The U.S. Supreme Court recently upheld a class action decision in favor of employees who sought overtime pay for time spent “donning and doffing” protective gear at a pork processing plant, pursuant to the Fair Labor Standards Act (FLSA.)
The employees at a Tyson plant wore various types of protective gear to perform the grueling and dangerous work of slaughtering, cutting, and re-trimming pigs for consumption. While the company compensated some employees for the time spent “donning and doffing” the gear, by adding between four and eight minutes to the employees’ daily time records, other employees received no extra time.
As part of the class action claims, the Plaintiffs relied on expert testimony that the “donning and doffing” procedures resulted in an average of 18-25 minutes for doing so, significantly more than the time automatically added by Tyson.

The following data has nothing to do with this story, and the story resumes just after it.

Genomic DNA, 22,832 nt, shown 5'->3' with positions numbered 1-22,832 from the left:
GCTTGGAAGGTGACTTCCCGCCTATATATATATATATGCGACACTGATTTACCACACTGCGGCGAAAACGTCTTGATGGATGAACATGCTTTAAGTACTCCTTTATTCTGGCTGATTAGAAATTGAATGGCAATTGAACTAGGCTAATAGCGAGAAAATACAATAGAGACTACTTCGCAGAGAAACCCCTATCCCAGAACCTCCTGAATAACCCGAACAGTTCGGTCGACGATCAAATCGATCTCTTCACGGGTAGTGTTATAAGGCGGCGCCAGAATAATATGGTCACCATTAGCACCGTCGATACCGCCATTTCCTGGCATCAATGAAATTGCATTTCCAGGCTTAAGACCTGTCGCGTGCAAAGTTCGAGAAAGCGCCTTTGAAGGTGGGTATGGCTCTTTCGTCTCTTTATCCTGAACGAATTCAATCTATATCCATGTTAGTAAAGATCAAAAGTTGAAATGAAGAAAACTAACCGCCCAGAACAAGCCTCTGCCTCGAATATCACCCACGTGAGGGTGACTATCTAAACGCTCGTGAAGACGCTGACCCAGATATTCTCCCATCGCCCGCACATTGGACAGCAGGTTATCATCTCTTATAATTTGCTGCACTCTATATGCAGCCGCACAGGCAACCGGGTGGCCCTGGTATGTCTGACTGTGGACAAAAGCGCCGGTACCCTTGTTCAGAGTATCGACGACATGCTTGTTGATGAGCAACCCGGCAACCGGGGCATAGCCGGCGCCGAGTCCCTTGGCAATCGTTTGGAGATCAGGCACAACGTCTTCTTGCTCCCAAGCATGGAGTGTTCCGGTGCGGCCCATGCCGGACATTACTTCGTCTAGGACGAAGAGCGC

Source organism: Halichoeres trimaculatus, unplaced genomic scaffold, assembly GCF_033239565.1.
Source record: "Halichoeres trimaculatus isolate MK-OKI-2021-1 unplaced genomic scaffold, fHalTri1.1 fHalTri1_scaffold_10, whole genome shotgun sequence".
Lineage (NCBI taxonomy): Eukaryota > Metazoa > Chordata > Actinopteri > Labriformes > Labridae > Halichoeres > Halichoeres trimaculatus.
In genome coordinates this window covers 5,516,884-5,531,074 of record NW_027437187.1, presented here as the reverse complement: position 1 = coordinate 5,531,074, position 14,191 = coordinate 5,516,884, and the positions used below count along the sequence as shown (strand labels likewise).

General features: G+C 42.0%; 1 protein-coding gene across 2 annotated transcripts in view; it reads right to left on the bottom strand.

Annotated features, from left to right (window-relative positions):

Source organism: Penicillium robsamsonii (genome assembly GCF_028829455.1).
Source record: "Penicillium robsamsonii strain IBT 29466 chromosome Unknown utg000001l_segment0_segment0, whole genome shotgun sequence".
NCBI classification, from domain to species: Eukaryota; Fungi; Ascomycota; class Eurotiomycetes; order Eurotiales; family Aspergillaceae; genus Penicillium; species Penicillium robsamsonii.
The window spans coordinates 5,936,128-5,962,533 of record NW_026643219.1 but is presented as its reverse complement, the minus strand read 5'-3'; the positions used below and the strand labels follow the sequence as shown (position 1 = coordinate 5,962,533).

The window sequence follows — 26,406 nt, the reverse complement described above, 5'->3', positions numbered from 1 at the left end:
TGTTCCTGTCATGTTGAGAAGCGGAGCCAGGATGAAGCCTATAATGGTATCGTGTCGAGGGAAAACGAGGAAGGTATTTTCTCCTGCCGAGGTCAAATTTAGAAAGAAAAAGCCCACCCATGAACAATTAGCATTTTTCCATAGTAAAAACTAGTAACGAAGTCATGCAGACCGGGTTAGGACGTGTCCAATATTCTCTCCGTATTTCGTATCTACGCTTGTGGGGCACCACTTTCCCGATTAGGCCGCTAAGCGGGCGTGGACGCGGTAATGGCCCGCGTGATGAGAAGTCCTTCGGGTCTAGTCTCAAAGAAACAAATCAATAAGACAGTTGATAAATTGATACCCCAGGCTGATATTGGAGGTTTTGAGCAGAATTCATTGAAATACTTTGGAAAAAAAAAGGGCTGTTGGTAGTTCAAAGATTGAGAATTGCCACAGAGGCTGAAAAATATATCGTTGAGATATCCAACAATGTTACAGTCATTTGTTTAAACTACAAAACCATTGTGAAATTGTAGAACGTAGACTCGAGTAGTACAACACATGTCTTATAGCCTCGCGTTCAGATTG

The Supreme Court also stated that damages could be awarded based upon representative evidence, which meant a trial by formula to evaluate the overall damages for each of the class members.
The high court’s opinion made it clear that Federal Courts are not and will not be lenient toward an employer that fails to keep time records as required by the FLSA and it illustrates the unfavorable consequences that can result from such a failure.
The FLSA commands that compensation for time worked be accurate, even if employees spend only a few minutes a day putting on protective gear.
In upholding class action status, the U.S. Supreme Court noted that the Tyson employees worked at the same plant and wore the same type of protective gear. In addition, many of them were subject to the same policy of adding a predetermined amount of time to compensate for “donning and doffing” activities.